Monday, August 8, 2022

Partnership helps educate South African students

April 16, 2001

It all started with a visit from two Zulu artists.

And now, Sally McClintock and other mid-Michigan teachers are launching a project that could send many children in an impoverished region of South Africa to school.

McClintock, a retired East Lansing Public Schools teacher and administrator, is the founder and director of Linking All Types of Teachers to International Cross-cultural Education, or LATTICE, a partnership that allows mid-Michigan teachers to collaborate with international students in the MSU College of Education.

The organization is selling baskets made by women in the KwaZulu-Natal province of South Africa, and using the proceeds to send the artists’ children to school.

“Public schools are not free in South Africa,” McClintock explained. “There’s an incredibly high rate of unemployment.”

McClintock said a W.K. Kellogg Foundation-funded visit from two Zulu artists and a subsequent visit to South Africa made clear the need for education funding.

“It touched our hearts when we realized that there were children who literally couldn’t go to school because they don’t have the money for the tuition or the uniforms,” she said. “Once you have a personal connection, you just know you want that child to go to school.”

The organization has already set up an exhibit to help sell the baskets, which range in price from $20 to $300. They will be on display from Friday until June 2 at the Newaygo County Council for the Arts Gallery in Fremont, Mich., northwest of Grand Rapids.

The project is just one of the organization’s many.

Jack Schwille, assistant dean for international studies at the College of Education, said the organization’s work is important to those outside of the education community as well.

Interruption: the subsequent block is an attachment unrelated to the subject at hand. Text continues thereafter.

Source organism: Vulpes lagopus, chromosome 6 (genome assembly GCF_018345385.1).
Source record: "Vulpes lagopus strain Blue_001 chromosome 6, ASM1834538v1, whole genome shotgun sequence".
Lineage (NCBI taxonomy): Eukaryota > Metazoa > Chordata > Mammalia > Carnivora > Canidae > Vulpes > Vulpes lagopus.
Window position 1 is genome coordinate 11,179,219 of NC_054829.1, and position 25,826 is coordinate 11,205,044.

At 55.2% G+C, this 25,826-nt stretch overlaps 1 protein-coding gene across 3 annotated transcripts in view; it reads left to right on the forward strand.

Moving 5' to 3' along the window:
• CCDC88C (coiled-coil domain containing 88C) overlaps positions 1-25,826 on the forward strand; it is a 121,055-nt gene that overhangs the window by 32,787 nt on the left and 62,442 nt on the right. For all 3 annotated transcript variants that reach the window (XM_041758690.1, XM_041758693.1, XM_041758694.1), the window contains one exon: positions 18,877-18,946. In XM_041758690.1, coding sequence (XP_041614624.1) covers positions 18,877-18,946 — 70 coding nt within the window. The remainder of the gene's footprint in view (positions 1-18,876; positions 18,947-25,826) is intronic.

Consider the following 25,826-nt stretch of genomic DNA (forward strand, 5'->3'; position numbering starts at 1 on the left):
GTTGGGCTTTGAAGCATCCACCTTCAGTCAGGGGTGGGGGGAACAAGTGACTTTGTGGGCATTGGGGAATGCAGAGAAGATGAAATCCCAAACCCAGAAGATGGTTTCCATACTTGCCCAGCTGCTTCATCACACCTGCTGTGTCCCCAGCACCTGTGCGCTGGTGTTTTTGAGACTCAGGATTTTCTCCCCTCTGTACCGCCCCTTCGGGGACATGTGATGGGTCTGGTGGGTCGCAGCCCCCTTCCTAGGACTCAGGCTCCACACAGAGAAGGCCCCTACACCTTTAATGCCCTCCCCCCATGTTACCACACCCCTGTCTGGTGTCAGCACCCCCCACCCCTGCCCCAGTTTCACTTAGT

“This is the era of globalization,” he said. “Everyone’s lives will be affected by that and the more we know about (each other) the better.”

McClintock founded the group six years ago, after living a year in China and a year in Poland.

“I had gotten so much out of that experience that I wanted to pass it on to the kids,” she said. “I want to have them be affected personally by personal relationships with these people.”

Having international students from MSU give classroom presentations in area school districts has helped to increase diversity of thought, McClintock said.

“The minute you get past stereotypes you’ve done students a great favor,” she said. “When holidays are coming up, when news items are coming up, the teachers have a sensitivity to the diversity of the issues.

“The students pick up on that.”

Haslett fourth grade teacher Margaret Holtschlag said the program benefits teachers as well.

“In order to really do the best job that we can as educators we need to help our kids see the world through other people’s eyes,” she said.

Holtschlag said children in Haslett are communicating with students in Korea.

“They’re sharing their writing,” she said. “By sharing their writing they’re also sharing aspects of who they are and what their cultures are all about.”


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